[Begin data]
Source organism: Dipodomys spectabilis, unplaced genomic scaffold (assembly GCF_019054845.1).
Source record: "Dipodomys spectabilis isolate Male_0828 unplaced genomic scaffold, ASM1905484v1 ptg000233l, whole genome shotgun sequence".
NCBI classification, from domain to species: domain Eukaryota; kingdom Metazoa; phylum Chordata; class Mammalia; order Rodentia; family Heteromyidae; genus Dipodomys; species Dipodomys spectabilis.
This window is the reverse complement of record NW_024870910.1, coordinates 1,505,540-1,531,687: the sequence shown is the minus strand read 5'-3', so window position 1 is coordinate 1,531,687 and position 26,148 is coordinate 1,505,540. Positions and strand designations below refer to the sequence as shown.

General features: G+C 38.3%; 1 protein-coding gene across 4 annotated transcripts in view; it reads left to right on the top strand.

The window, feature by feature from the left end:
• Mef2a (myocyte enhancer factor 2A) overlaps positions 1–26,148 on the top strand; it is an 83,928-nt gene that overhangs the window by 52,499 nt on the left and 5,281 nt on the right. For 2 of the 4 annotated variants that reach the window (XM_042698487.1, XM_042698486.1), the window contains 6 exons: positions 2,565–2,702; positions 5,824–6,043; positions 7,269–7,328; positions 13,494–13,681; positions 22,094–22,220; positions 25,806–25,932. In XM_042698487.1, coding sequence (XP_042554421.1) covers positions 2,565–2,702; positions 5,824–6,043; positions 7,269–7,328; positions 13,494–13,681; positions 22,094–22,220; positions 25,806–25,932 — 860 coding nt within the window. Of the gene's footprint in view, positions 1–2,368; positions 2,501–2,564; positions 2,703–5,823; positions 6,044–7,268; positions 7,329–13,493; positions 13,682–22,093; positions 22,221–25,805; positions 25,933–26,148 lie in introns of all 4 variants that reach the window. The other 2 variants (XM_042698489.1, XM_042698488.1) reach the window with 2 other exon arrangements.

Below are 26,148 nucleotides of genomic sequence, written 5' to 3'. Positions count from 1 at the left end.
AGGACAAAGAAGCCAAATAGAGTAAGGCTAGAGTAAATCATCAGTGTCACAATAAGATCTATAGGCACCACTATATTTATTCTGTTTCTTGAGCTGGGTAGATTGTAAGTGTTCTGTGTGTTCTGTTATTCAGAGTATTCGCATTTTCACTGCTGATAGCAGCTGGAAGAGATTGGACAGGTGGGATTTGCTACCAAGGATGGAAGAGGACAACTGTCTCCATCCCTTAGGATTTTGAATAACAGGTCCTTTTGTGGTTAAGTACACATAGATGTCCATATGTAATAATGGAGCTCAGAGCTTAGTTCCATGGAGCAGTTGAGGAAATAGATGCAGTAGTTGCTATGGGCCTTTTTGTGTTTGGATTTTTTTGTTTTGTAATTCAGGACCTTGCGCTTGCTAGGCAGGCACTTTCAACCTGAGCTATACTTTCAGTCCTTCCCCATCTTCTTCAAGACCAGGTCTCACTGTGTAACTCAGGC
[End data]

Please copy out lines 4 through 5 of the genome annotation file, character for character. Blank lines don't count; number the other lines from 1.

This window is the reverse complement of record NW_024870910.1, coordinates 1,505,540-1,531,687: the sequence shown is the minus strand read 5'-3', so window position 1 is coordinate 1,531,687 and position 26,148 is coordinate 1,505,540. Positions and strand designations below refer to the sequence as shown.

General features: G+C 38.3%; 1 protein-coding gene across 4 annotated transcripts in view; it reads left to right on the top strand.